For the past three years at Ithaca College, the Finger Lakes Environmental Film Festival (FLEFF) has moved beyond traditional notions of environment to broader concepts and themes.
“We have a broad definition of environmental [that includes] social justice, race and war,” said Tom Shevory, co-director of FLEFF and chair of the politics department.
This year, the festival — March 26 to April 2 — is continuing to expand with the inclusion of three silent films set to live scores, digital gaming, net art and guest speakers from five countries, Shevory said.
The festival will feature 100 exhibits by more than 26 artists on campus and downtown. This year’s festival is the largest in its three years at the college, and includes live music with archival films,
poetry readings, digital media, art exhibits, screenings, mini-courses, forums, workshops and the world premiere of three feature films.
“We’re the only film festival that has things other than film,” Shevory said.
FLEFF, one of about ten environmental film festivals across the country, began in 1997 as an outreach project with the Cornell University Center for the Environment. In 2004, the college became the major sponsor of the festival, and in 2005, it moved completely to campus.
This year, the festival will focus on four themes: Maps and Memes, which explores the use of the term ‘maps’ and its relationship to culturally transmitted information; Metropolis, which focuses on cities’ manipulation and influence on nature throughout history; Panic Attacks, which examines the effects of panic and how they can serve profit and power; and Soundscaping, the importance and politics of noise in nature and society.
Patty Zimmermann, professor of cinema, photography and media arts, co-directs the festival with Shevory.
“[The] streams present new ideas that are unresolved,” Zimmermann said. “[They] serve the intellectual and research missions of the college to create an interdisciplinary project.”
One of the main goals of the festival this year is to attract a larger audience, Zimmermann said. More than 36 guest speakers will facilitate discussions on campus and at each of the 26 films downtown to encourage participation, she said.
Shevory said he was not disappointed by last year’s attendance, but wants the festival’s popularity to continue to grow.
“Last year we had good audiences, but we want more,” Shevory said. “We’re trying to encourage more people to go downtown.”
Students at the college will also have more opportunities to be involved in the festival, Zimmermann said. The festival hired 75 student interns, compared with only two work-study and two graduate assistant positions last year, she said.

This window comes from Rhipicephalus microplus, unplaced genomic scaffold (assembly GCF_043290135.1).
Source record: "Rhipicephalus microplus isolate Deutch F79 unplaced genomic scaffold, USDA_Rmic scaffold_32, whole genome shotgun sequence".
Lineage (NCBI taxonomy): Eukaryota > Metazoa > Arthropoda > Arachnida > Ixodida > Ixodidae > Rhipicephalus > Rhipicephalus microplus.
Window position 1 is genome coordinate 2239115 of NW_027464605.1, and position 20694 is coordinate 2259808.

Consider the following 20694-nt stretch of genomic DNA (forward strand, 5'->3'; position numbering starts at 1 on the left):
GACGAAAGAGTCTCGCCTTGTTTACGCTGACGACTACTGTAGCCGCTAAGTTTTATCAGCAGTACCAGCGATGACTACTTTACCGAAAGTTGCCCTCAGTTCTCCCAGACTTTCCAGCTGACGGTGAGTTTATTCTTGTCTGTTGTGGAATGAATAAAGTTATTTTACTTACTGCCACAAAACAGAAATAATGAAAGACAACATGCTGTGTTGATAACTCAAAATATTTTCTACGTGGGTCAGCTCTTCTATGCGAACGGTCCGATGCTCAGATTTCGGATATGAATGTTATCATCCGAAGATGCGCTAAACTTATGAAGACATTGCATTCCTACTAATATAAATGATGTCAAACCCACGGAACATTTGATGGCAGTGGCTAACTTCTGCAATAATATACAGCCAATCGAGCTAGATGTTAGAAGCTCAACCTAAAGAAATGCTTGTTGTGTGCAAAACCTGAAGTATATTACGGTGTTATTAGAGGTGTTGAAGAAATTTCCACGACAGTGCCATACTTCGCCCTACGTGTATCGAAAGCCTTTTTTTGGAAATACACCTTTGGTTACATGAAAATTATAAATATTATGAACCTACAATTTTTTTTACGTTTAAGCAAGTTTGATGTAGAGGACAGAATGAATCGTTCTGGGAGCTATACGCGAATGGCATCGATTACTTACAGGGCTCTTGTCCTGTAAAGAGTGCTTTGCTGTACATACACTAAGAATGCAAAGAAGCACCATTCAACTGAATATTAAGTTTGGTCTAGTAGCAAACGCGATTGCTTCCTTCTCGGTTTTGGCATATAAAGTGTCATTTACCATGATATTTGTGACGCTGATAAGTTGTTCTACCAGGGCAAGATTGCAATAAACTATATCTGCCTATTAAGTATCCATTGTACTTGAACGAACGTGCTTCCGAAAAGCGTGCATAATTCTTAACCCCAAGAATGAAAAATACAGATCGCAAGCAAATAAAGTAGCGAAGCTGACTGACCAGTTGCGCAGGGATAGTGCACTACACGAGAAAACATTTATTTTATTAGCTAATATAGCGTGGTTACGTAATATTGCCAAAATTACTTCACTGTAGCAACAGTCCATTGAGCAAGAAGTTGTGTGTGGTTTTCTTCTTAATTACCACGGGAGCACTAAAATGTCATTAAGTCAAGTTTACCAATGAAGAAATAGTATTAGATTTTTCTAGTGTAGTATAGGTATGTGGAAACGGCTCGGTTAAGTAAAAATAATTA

“Last year, we did not have interns because it was our first year,” she said. “We exceeded our expectations [last year], we had no idea there was that level of interest.”
Junior Jennifer Chen, a FLEFF intern, markets festival events and helps coordinate the artists, writers and filmmakers that contribute to the festival.
“The core skills that a FLEFF intern is expected to exercise, which includes communication and marketing, can be very useful in any career,” she said. “I’m always looking to [make] these skills stronger because it is so essential to anything that I may wish to do in the future.”
Other additions to the festival include the Digital Art and Gaming Salon, which will showcase the work of digital artists and game designers throughout the weekend in the Roy H. Park School of Communications. FLEFF forums will bring together activists and academics to discuss HIV and AIDS, radical gaming, professional development, digital art and music and film.
Mini-courses will be offered during the festival. Warren Schlesinger, associate professor of business accounting and coordinator of the courses, said the popularity of the courses last year led to the addition of two new mini-courses for a total of seven mini-courses throughout the festival. So far, Schlesinger said, 38 students have enrolled.
Zimmermann said the festival applies to every discipline on campus and is an important learning tool for the community.
The Finger Lakes Environmental Film Festival is hosting films, lectures and other events at Ithaca College, Cornell University and downtown.
This year, FLEFF will begin with a prefestival Tribute to The Beatles kick-off party at 8 p.m. March 23 at Castaways,
413–415 Taughannock Blvd.
Thursday, March 29
“Liberia: a Fragile Peace,” 1:10 p.m., Friends 210
“Out of Balance,” 1:10 p.m., Center for Natural Sciences 163
“Mohawk Girls,” 2:35 p.m., Textor 103
Friday, March 30
“The Land Belongs to Those Who Work It,” 11:00 a.m., Smiddy 108
“Radio Nonmdaa,” 11:00 a.m., Smiddy 108
“God Sleeps in Rwanda,” 3:00 p.m., Whalen 2312
“L’Intus,” 7:15 p.m., Fall Creek Pictures, 1201 N. Tioga St.
“Havana, Habana,” 9:35 p.m., Fall Creek Pictures
Saturday, March 31
“Les Temps qui Changent,” 2:15 p.m., Fall Creek Pictures
“Cartoneros,” 4:25 p.m., Cinemapolis, Center Ithaca, The Commons
“Fateless,” 4:35 p.m., Cinemapolis
“Havana, Habana,” 7:15 p.m., Cinemapolis
“Disappearances,” 7:15 p.m., Fall Creek Pictures
“Namesake,” 7:15 p.m., Fall Creek Pictures
Sunday, April 1
“Fateless,” 4:35 p.m., Cinemapolis
“Jonestown,” 4:35 p.m., Fall Creek Pictures
“Amen,” 7:15 p.m., Fall Creek Pictures
“Disappearances,” 9:35 p.m., Fall Creek Pictures
For more information about FLEFF and a complete list of event times and ticket information, go to www.ithaca.edu/fleff.